Joined: 04 May 2009, 16:10
In discussing this topic, Abu-Bakr Al-Hamdaani cites several opinions and disputes, in his book الاعتبار في الناسخ والمنسوخ من الآثار, pages 22-23:
- Jurist Abu-Is-haaq Ismail ibn Abu-sa`eed Al-Kasaa'i ruled that the Quran must never be disobeyed. And if someone argues that the Sunna sometimes contradicts the Quran, it doesn't. In fact, if it ever did, the Prophet (PBUH) would abrogate what he said before and match the Quran.
- Scholars differed about what can abrogate what. They ended up with two consensus points: (1) that the Quran verses may abrogate each other, and (2) that hadeeths may abrogate each other.
- Most scholars argued that just like a single hadeeth cannot abrogate a ubiqutous one, so cannot a hadeeth abrogate the Quran.
- In arguing that the Quran may abrogate parts of itself, Ash-Shaafi`i was quoted citing the example of the Qibla change-over. It is difficult to believe that he did not notice that the original Qibla was not mandated by God or was not mandated by God via a verse.
- Ibn Hanbal was asked about the hadeeth "The Sunna decides for the Quran" (reported by Ad-Daarimi), he replied that he wouldn't dare say that. He said, "Rather, the Sunna explains the Quran and nothing but the Quran may abrogate the Quran."
- The issue of whether the Sunna may abrogate the Quran remained in dispute. The formers rejected the notion but the latters accepted it. Those who said it may, argued that it has happened, therefore it's possible!
So, when did it happen? Al-Hamdaani quotes Abush-Shaykh Al-Haafizh citing an example, which clearly conflates specification with abrogation. The example he cited, is that the hadeeth "A Muslim may not inherit from a disbeliever, nor a disbeliever may inherit from a Muslim." (Narrated by Ibn Hanbal). Al-Hamdaani sees that abrogating 4:11, which mandates inheritance to children.
This example is easily refuted when one realizes that the two pieces of evidence taken together, as proper analysis ought to be, result in the conclusion that the children mentioned in 4:11 may only be Muslim children. Anyone who thought 4:11 applied to all children is corrected by the Prophet's hadeeth. That's correcting a misconception, elaboration, or exception but it's not abrogation, as we explained before.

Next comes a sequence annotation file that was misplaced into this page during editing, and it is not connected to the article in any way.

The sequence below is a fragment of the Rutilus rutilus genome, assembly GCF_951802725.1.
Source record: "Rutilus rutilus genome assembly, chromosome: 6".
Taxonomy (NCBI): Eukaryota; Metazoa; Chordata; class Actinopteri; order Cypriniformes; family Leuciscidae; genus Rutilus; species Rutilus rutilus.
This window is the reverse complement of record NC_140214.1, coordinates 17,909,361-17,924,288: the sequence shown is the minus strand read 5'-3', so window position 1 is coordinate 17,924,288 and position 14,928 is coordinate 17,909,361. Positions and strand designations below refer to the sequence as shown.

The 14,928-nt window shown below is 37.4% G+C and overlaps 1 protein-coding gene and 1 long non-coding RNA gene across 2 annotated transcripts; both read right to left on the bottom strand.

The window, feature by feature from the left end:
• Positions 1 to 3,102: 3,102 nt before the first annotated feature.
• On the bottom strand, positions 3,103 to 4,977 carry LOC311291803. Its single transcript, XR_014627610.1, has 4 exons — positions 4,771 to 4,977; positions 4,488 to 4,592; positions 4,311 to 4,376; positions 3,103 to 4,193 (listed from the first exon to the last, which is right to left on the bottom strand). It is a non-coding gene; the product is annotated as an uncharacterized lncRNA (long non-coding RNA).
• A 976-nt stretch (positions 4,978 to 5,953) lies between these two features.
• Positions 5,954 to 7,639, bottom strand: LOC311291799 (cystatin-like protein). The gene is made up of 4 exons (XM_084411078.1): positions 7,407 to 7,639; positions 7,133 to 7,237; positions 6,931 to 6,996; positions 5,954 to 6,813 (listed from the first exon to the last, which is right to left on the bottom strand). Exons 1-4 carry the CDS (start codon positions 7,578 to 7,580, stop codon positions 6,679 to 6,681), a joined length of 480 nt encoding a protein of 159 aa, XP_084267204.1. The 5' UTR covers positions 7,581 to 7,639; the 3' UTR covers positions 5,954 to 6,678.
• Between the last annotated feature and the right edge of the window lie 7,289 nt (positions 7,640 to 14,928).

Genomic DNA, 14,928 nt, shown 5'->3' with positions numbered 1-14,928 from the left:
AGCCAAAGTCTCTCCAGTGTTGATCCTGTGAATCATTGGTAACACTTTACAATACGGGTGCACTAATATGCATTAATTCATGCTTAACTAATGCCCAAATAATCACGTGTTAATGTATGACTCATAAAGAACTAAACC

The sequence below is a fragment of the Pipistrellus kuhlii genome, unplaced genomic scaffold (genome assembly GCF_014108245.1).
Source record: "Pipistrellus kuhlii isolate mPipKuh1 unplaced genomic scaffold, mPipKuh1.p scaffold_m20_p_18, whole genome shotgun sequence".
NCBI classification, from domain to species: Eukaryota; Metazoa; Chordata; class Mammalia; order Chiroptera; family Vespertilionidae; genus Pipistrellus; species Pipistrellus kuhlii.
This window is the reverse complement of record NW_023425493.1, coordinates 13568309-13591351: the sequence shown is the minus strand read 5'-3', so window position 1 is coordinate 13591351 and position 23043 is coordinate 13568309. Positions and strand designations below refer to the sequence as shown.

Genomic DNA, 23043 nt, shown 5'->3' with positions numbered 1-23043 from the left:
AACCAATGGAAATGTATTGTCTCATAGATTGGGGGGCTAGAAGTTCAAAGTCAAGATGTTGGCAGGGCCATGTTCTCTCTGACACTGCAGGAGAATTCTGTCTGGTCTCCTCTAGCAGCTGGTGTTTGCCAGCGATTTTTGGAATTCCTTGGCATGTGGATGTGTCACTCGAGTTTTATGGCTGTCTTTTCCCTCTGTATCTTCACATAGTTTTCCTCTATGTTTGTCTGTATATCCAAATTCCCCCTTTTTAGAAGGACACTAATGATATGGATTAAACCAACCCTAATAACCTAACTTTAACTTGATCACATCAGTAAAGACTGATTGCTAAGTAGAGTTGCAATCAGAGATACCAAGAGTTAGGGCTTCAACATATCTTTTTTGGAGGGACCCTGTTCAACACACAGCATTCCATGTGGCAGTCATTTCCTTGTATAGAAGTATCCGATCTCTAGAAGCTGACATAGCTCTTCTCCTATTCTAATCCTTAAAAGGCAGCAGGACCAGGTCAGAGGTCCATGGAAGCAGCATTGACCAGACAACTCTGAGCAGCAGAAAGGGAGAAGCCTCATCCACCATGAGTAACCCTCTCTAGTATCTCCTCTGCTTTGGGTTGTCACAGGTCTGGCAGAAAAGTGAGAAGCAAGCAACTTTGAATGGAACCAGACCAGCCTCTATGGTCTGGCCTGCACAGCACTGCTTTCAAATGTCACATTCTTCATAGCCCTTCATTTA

He says his conclusion of abrogation confirmed by another evidence: that the hadeeth "There shall be no bequest to an heir", abrogated 2:180 in his opinion. We've discussed before why that is not abrogation.
He offers more evidence to support his thesis that the Sunna may abrogate the Quran:
- Consensus has been that a slave may not inherit from a free man, nor vice versa. Obviously, that is a misplaced evidence, since consensus is a different category of evidence than the Sunna.
- The prophet (PBUH) is reported, by Abu-Daawood and Ibn Hanbal, to have said, "A woman may not be married together with her aunt, nor an older sister with her younger sister!" Al-Haafizh sees that abrogating 4:24, which appears to allow marriage to all categories of women not named in the verse as prohibited. Al-Hamdaani did not disagree.
Once again, that is specification, or exception, not abrogation.
And is it conceivable that the prophet (PBUH) would allow marriage to two twin sisters? No wonder this narration cannot be found in Al-Bukhaari or Muslim's authentic compilations. The authentic hadeeth mentions only the aunt, as we've quoted in this topic.
Al-Haafizh adds for evidence the hadeeth, "What blood relation prohibits so does suckling relation." Al-Hamdaani did not comment. Again, that is exception, not abrogation.
- Al-Haafizh, according to Al-Hamdaani, says that the 60:11 requirement on Muslims to pay back dowries of wives who fled Mecca and left their disbelieving husbands, became Muslim and migrated to Medina and Muslims married them, he says that requirement has been stopped by the Prophet! He actually says the horrible words "وسقط حكم القرآن" (and the ruling of the Quran was dropped)! I could not believe my eyes when I read that. I have not seen this claim made by any scholar before or after him in any book I read. Al-Hamdaani should have at least criticized such talk or absolved himself from it.
- As for the Quran abrogating the Sunna, most scholars opined that it is valid. A few disagreed. They argued it like this: The Quran is brief and the Sunna expounds on it, so how can the explanation be abrogated by the brief statement?
My humble answer to this is to note that not all the Sunna is inspired by God; some of it is the Prophet's own judgment, PBUH. As such, it can be wrong and therefore God would correct it.
- Jabroon ibn Waaqid, a discredited narrator, narrated from Jaabir that the prophet (PBUH), "My words do not abrogate the words of God. God's words abrogate mine and God's words abrogate each other." I looked this narration up and many scholars of Hadeeth rated it outright fabricated.
A candle loses nothing by lighting another candle.